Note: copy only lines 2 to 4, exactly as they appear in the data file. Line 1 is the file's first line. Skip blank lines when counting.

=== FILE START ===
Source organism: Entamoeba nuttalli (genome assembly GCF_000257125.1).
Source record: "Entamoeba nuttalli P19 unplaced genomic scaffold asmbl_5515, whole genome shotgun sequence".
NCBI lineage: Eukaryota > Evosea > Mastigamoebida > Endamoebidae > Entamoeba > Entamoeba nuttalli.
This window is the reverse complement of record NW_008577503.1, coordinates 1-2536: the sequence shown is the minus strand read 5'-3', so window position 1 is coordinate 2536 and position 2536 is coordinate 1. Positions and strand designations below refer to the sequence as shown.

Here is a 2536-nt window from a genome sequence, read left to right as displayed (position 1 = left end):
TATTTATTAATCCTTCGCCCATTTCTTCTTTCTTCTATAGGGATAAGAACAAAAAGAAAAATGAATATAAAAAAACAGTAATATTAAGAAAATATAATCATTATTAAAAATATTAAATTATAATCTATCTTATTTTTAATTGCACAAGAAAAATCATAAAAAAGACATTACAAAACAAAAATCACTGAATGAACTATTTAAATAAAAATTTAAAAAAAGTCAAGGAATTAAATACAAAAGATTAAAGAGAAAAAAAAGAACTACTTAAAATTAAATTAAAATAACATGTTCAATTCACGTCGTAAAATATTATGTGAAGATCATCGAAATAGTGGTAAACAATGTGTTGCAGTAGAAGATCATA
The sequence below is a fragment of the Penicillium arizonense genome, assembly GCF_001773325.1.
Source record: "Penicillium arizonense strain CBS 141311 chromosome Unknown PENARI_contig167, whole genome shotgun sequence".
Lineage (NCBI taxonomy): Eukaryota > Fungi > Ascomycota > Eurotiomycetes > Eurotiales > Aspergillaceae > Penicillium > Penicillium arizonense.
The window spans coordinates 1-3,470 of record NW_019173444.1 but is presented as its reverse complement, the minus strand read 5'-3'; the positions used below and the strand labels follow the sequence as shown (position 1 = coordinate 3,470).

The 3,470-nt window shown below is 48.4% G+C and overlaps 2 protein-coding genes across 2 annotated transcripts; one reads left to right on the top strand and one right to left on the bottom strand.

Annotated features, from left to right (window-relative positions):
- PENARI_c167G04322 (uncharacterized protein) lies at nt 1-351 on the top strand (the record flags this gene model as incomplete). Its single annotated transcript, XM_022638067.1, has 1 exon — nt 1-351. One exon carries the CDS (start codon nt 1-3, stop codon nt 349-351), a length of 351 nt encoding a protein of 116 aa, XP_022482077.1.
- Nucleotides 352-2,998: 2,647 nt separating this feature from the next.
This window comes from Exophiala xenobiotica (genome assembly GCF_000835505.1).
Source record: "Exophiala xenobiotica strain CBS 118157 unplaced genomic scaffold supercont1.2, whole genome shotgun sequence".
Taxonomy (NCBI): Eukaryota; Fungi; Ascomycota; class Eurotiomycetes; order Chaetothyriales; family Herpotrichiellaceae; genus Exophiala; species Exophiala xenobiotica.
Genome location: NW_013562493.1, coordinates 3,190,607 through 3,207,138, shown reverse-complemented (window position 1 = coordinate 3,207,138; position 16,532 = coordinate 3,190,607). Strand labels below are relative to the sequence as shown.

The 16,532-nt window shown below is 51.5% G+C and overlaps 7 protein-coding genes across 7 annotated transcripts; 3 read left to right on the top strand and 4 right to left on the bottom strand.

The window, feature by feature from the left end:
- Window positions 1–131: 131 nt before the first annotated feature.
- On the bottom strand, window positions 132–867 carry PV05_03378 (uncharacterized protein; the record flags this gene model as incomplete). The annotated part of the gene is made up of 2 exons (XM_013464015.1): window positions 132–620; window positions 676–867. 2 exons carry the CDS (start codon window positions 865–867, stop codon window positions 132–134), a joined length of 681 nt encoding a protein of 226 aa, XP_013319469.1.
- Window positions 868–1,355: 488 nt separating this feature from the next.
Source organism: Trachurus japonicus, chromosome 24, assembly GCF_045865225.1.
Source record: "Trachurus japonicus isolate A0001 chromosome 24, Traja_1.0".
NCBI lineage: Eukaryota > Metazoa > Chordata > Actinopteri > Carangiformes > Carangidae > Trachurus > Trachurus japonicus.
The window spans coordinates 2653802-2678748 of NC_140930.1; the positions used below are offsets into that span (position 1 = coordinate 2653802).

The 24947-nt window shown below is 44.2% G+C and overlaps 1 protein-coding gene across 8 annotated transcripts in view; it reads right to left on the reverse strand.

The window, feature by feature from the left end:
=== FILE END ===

Source record: "Entamoeba nuttalli P19 unplaced genomic scaffold asmbl_5515, whole genome shotgun sequence".
NCBI lineage: Eukaryota > Evosea > Mastigamoebida > Endamoebidae > Entamoeba > Entamoeba nuttalli.
This window is the reverse complement of record NW_008577503.1, coordinates 1-2536: the sequence shown is the minus strand read 5'-3', so window position 1 is coordinate 2536 and position 2536 is coordinate 1. Positions and strand designations below refer to the sequence as shown.